Tag Archives: historical accuracy

Bolivar Is Me (2002)

“He’s woven a dangerous thread between fiction and reality.”

Jorge Alí Triana’s Columbian film Bolívar Is Me (Bolívar Soy Yo!) is ostensibly a comedy that looks at exactly what happens when an actor loses his grip on reality. But under the surface of the film’s humour, there’s a serious political satire with a message about the inevitable demise of idealism within the political structure.

When the film begins, popular telenovela actor Santiago Miranda (Robinson Díaz) who is playing the role of Simón Bolívar, El Libertador in the television series The Loves of the Liberator, prepares for the concluding scene by reading Don Quixote. In real life, Bolívar died in bed from TB (although theories have recently floated that he was poisoned). The producer doesn’t think this sort of ending helps the ratings, and so the series has been rewritten to show Bolívar executed by firing squad. Everyone on the set is aware the Miranda has become a little too involved with his role, and even his real-life lover, Alejandra (Amparo Grisales) who plays Bolívar’s lover, Manuelita in the series can’t tell if Santiago loves her or the role she plays. Consequently Alejandro has dumped Santiago during the filming of the series and he’s suffered a breakdown. Today, Santiago, who in his role of Bolívar, is about to face the firing squad and the end of the show, goes berserk and storms off the set. He argues that since the show has re-written history to suit the ratings, there’s no reason why he can’t rewrite history too, and so in full dress uniform, he escapes to the airport and heads for Bogata. The director (Santiago Bejarano) and a psychiatrist (Gustavo Angarita), in hot pursuit of Santiago, intend to put the troubled actor into a strait jacket, lock him up and control his behaviour with medication: “something like a lobotomy but with drugs.” Alejandra believes that Santiago is so out of touch with reality that only she–as Manuelita–Bolívar’s trusted lover who once saved him from an assassination attempt–can bring him back safely. She’s told to avoid using the words “no,” and “death,” and so in a strangely twisted reality-mirrors-fiction way, she heads out to save Santiago.

Santiago’s misadventures are really very funny. Since he’s an actor, people accept that he’s stepping into a role, and it seems perfectly normal for him to show up at the President’s office in costume or riding on his horse, Paloma. He’s the star at a National Independence day parade, but the problems begin when Santiago opens his mouth at an important political summit meeting and begins talking about Bolívar’s  Gran Columbia–the countries Columbia, Venezuela, Brazil, Ecuador, Panama, and Bolivia, united.

Since the historical figure of Bolívar is symbolic, various factions want to co-opt his popular image. First the government wants to harness Santiago’s mass appeal–both as a telenovella actor and also as the symbol of Bolívar, but once Santiago breaks out into the countryside, guerillas, the Simon Bolívar Bolcehevique Front/Simon Bolívar Popular Revolutionary Army also see the value of this modern-day Bolívar.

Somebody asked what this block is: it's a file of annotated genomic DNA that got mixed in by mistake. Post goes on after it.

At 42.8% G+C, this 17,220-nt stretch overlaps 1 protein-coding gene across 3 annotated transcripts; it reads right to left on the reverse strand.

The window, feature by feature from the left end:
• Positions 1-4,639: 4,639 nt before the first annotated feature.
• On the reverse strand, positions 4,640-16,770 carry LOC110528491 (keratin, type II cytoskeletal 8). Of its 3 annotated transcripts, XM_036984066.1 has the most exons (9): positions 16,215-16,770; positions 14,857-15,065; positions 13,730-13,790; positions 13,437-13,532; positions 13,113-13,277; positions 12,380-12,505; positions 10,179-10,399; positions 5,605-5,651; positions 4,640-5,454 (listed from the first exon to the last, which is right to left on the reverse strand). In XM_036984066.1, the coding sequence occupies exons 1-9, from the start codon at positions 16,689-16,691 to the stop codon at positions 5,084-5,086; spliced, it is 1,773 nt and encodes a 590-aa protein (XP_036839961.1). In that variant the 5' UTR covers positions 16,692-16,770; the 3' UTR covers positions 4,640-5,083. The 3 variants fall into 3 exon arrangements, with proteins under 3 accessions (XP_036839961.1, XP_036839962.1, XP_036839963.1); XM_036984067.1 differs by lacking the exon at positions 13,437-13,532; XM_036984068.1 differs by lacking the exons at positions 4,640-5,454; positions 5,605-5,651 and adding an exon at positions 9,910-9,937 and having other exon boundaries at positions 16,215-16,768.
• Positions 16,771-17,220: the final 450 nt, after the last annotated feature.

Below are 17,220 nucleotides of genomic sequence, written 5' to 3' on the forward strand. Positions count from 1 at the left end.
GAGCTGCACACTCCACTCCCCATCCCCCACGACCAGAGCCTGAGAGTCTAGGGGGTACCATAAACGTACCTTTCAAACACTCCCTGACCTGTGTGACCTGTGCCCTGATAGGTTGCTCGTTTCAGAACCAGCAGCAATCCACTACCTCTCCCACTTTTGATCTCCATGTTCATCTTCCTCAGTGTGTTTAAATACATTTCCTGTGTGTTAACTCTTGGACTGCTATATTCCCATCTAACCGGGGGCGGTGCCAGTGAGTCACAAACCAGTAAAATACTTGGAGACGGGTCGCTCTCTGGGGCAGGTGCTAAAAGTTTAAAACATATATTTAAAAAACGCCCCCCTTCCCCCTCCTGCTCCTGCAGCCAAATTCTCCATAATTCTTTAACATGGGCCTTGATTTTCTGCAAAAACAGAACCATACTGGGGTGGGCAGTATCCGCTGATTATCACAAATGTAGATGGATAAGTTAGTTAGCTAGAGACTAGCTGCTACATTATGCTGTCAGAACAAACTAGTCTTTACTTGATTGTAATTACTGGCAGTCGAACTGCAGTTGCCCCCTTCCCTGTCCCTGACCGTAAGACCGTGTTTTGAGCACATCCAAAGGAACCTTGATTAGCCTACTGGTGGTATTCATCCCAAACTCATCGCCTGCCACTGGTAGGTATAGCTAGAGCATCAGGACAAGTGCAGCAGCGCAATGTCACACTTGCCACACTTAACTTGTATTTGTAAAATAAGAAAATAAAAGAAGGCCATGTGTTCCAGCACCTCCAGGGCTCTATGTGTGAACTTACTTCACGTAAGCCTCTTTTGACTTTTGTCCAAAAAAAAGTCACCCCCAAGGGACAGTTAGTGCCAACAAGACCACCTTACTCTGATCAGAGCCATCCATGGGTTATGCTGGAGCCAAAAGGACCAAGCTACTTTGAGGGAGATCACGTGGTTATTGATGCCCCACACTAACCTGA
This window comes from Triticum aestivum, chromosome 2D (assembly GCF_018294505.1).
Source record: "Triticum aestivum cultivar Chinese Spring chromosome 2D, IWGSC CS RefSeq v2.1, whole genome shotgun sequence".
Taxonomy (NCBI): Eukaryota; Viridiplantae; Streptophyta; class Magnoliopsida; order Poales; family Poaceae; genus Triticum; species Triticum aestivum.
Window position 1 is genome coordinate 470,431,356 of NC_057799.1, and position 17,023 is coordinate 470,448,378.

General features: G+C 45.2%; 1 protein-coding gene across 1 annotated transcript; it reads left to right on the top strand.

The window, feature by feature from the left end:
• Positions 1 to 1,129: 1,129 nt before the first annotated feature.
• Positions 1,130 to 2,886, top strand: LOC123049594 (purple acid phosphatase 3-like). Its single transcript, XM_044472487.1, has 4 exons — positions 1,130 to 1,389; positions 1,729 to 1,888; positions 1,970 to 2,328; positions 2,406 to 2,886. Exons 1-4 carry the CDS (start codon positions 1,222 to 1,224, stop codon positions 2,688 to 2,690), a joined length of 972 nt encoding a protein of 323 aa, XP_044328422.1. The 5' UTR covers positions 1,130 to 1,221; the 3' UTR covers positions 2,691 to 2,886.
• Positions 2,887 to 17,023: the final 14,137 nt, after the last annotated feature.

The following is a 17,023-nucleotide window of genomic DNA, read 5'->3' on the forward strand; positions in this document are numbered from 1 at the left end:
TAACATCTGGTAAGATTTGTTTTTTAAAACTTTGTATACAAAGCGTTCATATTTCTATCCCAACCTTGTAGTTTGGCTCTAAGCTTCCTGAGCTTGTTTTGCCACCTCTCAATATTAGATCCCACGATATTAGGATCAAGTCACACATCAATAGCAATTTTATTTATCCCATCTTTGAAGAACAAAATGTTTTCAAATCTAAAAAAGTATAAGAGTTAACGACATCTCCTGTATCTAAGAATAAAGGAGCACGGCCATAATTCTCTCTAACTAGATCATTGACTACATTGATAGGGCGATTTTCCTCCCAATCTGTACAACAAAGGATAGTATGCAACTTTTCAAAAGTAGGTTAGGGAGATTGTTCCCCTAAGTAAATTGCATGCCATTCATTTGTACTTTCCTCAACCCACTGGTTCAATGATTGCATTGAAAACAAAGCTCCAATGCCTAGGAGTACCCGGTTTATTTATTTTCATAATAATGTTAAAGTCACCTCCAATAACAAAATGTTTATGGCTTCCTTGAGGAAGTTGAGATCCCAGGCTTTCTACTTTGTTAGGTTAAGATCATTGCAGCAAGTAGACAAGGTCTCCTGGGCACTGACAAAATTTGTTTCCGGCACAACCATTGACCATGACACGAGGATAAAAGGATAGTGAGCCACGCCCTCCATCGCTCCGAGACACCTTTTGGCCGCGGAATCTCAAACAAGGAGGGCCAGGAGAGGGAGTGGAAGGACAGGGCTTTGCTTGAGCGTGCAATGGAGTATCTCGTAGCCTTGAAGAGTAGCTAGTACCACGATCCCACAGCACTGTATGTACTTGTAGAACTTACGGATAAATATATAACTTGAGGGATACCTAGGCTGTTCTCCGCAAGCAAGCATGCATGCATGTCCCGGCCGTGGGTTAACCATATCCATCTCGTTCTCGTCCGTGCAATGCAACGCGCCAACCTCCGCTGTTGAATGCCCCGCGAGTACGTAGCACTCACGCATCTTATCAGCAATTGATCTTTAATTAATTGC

Bolivar is Me is really a clever film. On one level, it’s about an actor who loses touch with reality and becomes his role. That’s the funny part, but it’s also the story of a man who has an ethical problem with playing a character whose historic mission has been co-opted, re-written and diluted into meaningless. We never quite know whether or not Santiago is completely off his rocker or whether he’s fully or partially aware that he isn’t Bolívar. In several speeches, Santiago lays out his discontent with the political system and his annoyance at the way Bolívar’s name has been used to decorate various shabby buildings. Santiago says that Quixote is “man as he should be,” and yet at the same time he states that “the three greatest dummies in history have been Jesus Christ, Don Quixote, and me.” Of course, at this point, Santiago appears to be speaking of himself as Bolívar.

One of the cleverest aspects of the film is the way it shows how casually history is rewritten until the truth is obscured by time, myth, and political expediency. Santiago is appalled to see what Bolívar has become:

Now I understand what a symbol is–to be a statue of bronze so that pigeons can shit on you.

The film also shows real footage of the M-19 Palace of Justice siege on 6th of November, 1985–an incident in which M-19 Guerillas (19th of April Movement) took over the building and held hundreds hostage. There are various versions about what happened, so who knows what the truth is anymore.  The 19th of April Movement removed Bolívar’s sword from a museum, and in Bolívar Is Me, we see the guerillas returning the sword to Santiago. By the film’s conclusion, we see the Society of the Spectacle–authentic life replaced with its representation. According to Guy Debord:  

“The Spectacle is not a collection of images; rather, it is a social relationship between people that is mediated by images.”

And by the film’s conclusion, it’s easy to see that history is about to be rewritten again….

Bolivar is Me is an entry into Caroline and Richard’s foreign film festival.

Some of the scenes take place at the Quinta de Bolívar Museum.